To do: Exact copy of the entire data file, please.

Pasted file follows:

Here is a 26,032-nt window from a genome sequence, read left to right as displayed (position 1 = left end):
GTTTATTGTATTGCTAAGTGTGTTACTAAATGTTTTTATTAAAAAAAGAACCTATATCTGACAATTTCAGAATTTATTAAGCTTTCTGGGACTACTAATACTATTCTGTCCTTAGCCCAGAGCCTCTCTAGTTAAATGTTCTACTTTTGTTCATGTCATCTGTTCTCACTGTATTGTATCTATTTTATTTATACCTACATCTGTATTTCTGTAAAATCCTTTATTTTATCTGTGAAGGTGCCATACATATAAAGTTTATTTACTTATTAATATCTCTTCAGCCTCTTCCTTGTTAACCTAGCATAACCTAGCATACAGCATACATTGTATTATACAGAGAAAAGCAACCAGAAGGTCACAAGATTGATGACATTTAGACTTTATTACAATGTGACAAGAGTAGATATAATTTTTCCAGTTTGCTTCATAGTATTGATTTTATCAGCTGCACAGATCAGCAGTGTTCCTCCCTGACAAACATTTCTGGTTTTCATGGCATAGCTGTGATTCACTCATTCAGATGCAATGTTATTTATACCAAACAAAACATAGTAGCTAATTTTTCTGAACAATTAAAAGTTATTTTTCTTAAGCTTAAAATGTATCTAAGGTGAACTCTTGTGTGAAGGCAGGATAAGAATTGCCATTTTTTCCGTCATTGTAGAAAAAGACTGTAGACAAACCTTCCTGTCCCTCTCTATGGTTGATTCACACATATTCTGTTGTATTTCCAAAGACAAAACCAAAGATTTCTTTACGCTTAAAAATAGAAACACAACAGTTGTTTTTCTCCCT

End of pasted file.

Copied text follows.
Here is a 26,032-nt window from a genome sequence, read left to right as displayed (position 1 = left end):
GTTTATTGTATTGCTAAGTGTGTTACTAAATGTTTTTATTAAAAAAAGAACCTATATCTGACAATTTCAGAATTTATTAAGCTTTCTGGGACTACTAATACTATTCTGTCCTTAGCCCAGAGCCTCTCTAGTTAAATGTTCTACTTTTGTTCATGTCATCTGTTCTCACTGTATTGTATCTATTTTATTTATACCTACATCTGTATTTCTGTAAAATCCTTTATTTTATCTGTGAAGGTGCCATACATATAAAGTTTATTTACTTATTAATATCTCTTCAGCCTCTTCCTTGTTAACCTAGCATAACCTAGCATACAGCATACATTGTATTATACAGAGAAAAGCAACCAGAAGGTCACAAGATTGATGACATTTAGACTTTATTACAATGTGACAAGAGTAGATATAATTTTTCCAGTTTGCTTCATAGTATTGATTTTATCAGCTGCACAGATCAGCAGTGTTCCTCCCTGACAAACATTTCTGGTTTTCATGGCATAGCTGTGATTCACTCATTCAGATGCAATGTTATTTATACCAAACAAAACATAGTAGCTAATTTTTCTGAACAATTAAAAGTTATTTTTCTTAAGCTTAAAATGTATCTAAGGTGAACTCTTGTGTGAAGGCAGGATAAGAATTGCCATTTTTTCCGTCATTGTAGAAAAAGACTGTAGACAAACCTTCCTGTCCCTCTCTATGGTTGATTCACACATATTCTGTTGTATTTCCAAAGACAAAACCAAAGATTTCTTTACGCTTAAAAATAGAAACACAACAGTTGTTTTTCTCCCT